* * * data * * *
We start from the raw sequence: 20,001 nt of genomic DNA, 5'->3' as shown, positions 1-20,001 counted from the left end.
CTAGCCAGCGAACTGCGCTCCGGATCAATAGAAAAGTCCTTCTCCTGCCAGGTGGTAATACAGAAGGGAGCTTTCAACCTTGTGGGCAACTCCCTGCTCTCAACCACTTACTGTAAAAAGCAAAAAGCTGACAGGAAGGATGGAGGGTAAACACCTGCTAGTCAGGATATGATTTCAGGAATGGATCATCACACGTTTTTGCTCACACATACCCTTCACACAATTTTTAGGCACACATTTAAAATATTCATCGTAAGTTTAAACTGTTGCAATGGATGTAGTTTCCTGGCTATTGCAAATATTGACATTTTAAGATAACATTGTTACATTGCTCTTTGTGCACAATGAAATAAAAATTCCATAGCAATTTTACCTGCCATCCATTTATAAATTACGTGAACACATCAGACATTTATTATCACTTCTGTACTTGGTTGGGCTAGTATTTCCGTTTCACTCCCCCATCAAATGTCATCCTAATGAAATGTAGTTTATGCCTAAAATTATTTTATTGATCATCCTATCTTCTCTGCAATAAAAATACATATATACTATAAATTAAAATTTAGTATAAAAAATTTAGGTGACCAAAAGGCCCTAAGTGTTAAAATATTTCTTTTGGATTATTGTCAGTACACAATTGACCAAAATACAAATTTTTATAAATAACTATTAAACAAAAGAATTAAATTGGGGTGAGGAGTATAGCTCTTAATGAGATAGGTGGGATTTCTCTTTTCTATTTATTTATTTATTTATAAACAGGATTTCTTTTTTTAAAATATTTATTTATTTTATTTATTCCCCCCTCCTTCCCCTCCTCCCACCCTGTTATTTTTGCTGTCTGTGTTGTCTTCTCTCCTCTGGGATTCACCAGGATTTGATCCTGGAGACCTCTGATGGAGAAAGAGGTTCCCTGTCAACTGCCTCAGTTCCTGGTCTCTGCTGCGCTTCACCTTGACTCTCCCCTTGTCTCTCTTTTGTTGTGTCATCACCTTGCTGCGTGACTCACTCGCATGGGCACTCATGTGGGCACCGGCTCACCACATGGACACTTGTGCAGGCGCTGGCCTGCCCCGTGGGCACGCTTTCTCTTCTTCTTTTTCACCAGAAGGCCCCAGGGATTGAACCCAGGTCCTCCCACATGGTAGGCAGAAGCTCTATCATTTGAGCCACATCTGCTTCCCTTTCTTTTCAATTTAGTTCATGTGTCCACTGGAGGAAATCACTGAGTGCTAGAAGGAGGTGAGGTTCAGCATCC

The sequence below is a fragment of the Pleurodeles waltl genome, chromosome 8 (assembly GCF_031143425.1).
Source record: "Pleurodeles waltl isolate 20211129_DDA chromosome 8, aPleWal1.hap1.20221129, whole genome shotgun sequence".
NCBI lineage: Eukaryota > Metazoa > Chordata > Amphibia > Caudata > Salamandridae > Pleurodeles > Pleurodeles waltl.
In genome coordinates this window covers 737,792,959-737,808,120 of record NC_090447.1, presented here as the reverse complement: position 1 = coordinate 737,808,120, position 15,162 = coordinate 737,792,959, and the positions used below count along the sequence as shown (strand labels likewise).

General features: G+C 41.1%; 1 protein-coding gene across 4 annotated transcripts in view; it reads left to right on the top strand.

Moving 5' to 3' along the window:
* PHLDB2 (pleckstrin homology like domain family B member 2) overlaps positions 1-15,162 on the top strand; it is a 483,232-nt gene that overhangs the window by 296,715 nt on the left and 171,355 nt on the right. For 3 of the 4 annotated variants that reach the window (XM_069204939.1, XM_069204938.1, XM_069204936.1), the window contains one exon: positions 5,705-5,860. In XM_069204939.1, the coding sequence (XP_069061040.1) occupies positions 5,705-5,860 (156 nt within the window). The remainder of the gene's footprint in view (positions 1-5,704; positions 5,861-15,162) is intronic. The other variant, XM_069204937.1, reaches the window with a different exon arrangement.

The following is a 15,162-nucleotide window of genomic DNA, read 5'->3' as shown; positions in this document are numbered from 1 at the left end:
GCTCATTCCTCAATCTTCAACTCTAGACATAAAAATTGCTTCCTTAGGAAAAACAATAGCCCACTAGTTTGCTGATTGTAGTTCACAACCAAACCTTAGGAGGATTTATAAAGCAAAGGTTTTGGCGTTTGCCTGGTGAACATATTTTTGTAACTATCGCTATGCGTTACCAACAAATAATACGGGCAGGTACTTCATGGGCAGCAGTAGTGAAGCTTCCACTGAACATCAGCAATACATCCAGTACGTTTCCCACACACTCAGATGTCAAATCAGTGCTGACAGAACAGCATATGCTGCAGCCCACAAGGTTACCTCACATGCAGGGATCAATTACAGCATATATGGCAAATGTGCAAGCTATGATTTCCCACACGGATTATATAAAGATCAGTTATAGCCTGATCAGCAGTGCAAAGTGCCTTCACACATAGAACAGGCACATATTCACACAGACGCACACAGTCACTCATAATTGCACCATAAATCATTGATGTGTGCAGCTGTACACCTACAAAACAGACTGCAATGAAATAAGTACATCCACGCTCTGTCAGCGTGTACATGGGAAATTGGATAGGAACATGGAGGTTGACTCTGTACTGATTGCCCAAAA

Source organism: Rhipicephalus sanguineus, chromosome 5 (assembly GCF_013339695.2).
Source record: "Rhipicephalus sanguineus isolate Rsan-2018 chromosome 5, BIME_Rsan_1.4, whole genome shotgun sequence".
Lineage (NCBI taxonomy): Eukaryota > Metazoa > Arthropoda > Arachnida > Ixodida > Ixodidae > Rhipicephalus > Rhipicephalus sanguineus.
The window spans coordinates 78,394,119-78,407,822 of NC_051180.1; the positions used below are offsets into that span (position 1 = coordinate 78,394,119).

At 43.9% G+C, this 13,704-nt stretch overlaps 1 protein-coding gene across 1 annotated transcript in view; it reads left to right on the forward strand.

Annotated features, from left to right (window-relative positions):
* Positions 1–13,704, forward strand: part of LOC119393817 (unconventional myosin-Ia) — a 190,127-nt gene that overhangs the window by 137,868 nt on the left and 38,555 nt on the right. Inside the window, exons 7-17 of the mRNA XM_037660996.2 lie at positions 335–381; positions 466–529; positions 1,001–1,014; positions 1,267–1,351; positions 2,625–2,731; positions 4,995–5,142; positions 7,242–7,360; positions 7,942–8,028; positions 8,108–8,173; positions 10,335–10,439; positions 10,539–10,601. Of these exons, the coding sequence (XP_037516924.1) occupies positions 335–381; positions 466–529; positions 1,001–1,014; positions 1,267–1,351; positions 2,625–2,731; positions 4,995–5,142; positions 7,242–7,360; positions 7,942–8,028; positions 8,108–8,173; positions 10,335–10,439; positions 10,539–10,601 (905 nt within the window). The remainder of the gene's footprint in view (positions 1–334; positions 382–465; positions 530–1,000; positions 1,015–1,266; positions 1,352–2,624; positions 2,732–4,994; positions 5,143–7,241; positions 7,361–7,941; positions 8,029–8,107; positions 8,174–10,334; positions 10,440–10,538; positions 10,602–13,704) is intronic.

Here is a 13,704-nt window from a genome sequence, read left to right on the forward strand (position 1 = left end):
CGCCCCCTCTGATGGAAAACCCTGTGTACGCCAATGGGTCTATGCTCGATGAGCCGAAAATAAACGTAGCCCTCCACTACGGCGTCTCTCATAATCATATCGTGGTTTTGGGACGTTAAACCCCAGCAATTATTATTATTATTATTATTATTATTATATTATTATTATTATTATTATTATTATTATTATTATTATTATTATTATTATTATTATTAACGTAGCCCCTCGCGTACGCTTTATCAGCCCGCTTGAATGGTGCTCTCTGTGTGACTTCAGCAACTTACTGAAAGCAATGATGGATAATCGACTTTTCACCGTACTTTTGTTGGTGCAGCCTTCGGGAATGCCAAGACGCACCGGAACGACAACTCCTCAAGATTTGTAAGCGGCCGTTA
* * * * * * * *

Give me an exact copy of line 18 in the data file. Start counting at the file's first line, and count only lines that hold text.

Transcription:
* Positions 1–13,704, forward strand: part of LOC119393817 (unconventional myosin-Ia) — a 190,127-nt gene that overhangs the window by 137,868 nt on the left and 38,555 nt on the right. Inside the window, exons 7-17 of the mRNA XM_037660996.2 lie at positions 335–381; positions 466–529; positions 1,001–1,014; positions 1,267–1,351; positions 2,625–2,731; positions 4,995–5,142; positions 7,242–7,360; positions 7,942–8,028; positions 8,108–8,173; positions 10,335–10,439; positions 10,539–10,601. Of these exons, the coding sequence (XP_037516924.1) occupies positions 335–381; positions 466–529; positions 1,001–1,014; positions 1,267–1,351; positions 2,625–2,731; positions 4,995–5,142; positions 7,242–7,360; positions 7,942–8,028; positions 8,108–8,173; positions 10,335–10,439; positions 10,539–10,601 (905 nt within the window). The remainder of the gene's footprint in view (positions 1–334; positions 382–465; positions 530–1,000; positions 1,015–1,266; positions 1,352–2,624; positions 2,732–4,994; positions 5,143–7,241; positions 7,361–7,941; positions 8,029–8,107; positions 8,174–10,334; positions 10,440–10,538; positions 10,602–13,704) is intronic.